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TeresaT

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Another thing I'm thinking of doing is testing a "deodorant" soap. Since I've got to buy lauric acid anyway, I'm going to try adding it to lard, which has no lauric acid in it. I'm pretty sure I've got some cured lard bars in the house. If not, I'll do a batch of 100% lard when I do the lard/lauric batch. Once the soap is cured I'll compare them (one soap per pit, I guess) and see if the lard/lauric keeps me "shower fresh" longer than the lard bar.

The big question I have right now concerning lauric acid and soap is, will any of the antimicrobial qualities of the lauric acid survive the saponification? Can I make an antimicrobial CP soap. Or would it have to be HP and the lauric acid added after the cook and zap test was negative. I'm thinking the better choice in making an antimicrobial soap would be HP and adding the lauric acid and the antimicrobial essential oils after the cook (and zap test) before the soap cools down too much to mold. That is going to be a fine timeline (for me at least). Someone that does HP, and does it well, may have a better handle on getting the timing right.

Anyway, it's one more thing to add to my lengthy list of soaping to-dos.
 

Arimara

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Another thing I'm thinking of doing is testing a "deodorant" soap. Since I've got to buy lauric acid anyway, I'm going to try adding it to lard, which has no lauric acid in it. I'm pretty sure I've got some cured lard bars in the house. If not, I'll do a batch of 100% lard when I do the lard/lauric batch. Once the soap is cured I'll compare them (one soap per pit, I guess) and see if the lard/lauric keeps me "shower fresh" longer than the lard bar.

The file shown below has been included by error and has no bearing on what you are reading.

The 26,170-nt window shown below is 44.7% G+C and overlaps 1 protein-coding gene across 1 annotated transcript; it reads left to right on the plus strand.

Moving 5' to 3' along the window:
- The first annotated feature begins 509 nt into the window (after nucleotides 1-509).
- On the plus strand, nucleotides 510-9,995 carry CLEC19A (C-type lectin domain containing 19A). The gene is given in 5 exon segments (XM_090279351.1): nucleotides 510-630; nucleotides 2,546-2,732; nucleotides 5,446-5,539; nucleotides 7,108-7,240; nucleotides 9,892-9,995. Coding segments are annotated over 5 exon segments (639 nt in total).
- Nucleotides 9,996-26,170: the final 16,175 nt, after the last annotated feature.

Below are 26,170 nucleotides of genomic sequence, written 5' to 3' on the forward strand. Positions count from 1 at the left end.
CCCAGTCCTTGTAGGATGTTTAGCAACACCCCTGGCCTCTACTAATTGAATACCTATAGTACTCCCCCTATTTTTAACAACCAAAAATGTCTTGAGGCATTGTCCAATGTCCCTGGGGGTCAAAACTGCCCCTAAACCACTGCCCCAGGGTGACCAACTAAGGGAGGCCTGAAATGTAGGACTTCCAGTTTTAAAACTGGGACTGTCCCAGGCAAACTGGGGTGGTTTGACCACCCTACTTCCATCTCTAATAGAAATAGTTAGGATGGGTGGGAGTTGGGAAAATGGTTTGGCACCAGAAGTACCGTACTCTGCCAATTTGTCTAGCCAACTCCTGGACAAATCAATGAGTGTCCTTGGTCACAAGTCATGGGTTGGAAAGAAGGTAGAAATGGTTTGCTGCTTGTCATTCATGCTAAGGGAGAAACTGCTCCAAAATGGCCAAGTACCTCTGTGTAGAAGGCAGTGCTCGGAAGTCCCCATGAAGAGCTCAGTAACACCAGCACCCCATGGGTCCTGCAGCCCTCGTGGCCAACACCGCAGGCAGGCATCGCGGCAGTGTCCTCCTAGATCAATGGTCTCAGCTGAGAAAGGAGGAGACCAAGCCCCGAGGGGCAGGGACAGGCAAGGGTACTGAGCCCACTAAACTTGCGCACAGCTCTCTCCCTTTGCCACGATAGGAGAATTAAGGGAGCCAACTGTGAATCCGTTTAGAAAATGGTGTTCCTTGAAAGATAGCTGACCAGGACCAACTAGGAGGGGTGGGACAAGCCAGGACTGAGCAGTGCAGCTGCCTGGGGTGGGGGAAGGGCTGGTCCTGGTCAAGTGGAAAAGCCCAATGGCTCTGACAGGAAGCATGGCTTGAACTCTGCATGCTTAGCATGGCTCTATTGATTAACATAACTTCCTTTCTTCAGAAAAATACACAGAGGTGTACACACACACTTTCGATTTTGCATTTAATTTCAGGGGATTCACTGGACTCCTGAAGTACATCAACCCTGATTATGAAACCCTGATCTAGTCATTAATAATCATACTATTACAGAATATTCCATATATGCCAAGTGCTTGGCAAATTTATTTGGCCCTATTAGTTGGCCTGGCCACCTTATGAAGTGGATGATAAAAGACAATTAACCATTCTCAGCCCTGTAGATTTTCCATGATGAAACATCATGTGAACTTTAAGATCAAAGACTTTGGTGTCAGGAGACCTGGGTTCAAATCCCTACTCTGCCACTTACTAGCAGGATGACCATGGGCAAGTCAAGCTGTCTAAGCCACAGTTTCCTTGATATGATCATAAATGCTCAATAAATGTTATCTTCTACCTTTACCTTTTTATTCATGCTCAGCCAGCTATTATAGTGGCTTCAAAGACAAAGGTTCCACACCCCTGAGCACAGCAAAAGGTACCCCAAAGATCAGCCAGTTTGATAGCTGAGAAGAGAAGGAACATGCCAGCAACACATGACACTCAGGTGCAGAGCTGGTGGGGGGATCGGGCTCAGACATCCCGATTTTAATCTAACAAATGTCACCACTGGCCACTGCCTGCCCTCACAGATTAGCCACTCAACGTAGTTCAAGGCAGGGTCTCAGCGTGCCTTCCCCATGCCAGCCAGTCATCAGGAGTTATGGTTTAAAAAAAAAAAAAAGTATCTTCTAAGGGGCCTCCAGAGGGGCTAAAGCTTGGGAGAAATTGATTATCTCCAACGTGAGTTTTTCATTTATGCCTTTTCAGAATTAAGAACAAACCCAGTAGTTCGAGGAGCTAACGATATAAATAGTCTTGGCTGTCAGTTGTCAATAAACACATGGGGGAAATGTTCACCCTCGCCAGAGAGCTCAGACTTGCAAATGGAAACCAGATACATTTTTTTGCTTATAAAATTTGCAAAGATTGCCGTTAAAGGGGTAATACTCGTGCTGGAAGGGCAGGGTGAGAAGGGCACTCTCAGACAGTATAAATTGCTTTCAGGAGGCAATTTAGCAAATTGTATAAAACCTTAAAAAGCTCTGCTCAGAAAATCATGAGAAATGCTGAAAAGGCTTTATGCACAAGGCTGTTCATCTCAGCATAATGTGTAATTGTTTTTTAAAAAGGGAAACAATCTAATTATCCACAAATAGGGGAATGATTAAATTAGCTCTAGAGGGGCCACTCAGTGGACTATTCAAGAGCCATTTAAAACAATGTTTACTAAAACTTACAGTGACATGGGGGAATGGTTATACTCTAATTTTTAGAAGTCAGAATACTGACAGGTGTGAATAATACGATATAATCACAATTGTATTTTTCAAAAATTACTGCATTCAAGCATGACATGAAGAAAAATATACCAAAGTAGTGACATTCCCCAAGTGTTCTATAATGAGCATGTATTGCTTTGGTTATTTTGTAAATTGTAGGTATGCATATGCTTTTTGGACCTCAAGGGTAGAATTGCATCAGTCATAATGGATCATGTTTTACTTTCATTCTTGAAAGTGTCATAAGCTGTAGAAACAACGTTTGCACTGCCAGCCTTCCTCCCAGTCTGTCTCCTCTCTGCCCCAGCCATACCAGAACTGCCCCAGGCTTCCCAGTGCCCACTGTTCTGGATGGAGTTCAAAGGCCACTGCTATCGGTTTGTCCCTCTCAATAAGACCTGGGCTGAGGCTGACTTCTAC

The big question I have right now concerning lauric acid and soap is, will any of the antimicrobial qualities of the lauric acid survive the saponification? Can I make an antimicrobial CP soap. Or would it have to be HP and the lauric acid added after the cook and zap test was negative. I'm thinking the better choice in making an antimicrobial soap would be HP and adding the lauric acid and the antimicrobial essential oils after the cook (and zap test) before the soap cools down too much to mold. That is going to be a fine timeline (for me at least). Someone that does HP, and does it well, may have a better handle on getting the timing right.

Anyway, it's one more thing to add to my lengthy list of soaping to-dos.
Good questions. I would figure HP would be best but some of us do swear by adding certain EOs to our CP soaps and have had great results from it where acne is concerned. I guess it's worth a shot to do both methods and see which is more effective.

I have to ask this- Would coffee soap be useless in this? It's been a while since I used that and I wasn't testing for armpit de-funk-tions (I need sleep before I ruin more words)
 

TeresaT

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Good questions. I would figure HP would be best but some of us do swear by adding certain EOs to our CP soaps and have had great results from it where acne is concerned. I guess it's worth a shot to do both methods and see which is more effective.

I have to ask this- Would coffee soap be useless in this? It's been a while since I used that and I wasn't testing for armpit de-funk-tions (I need sleep before I ruin more words)
That's what I'm thinking. But HP is such a PITA for me. :(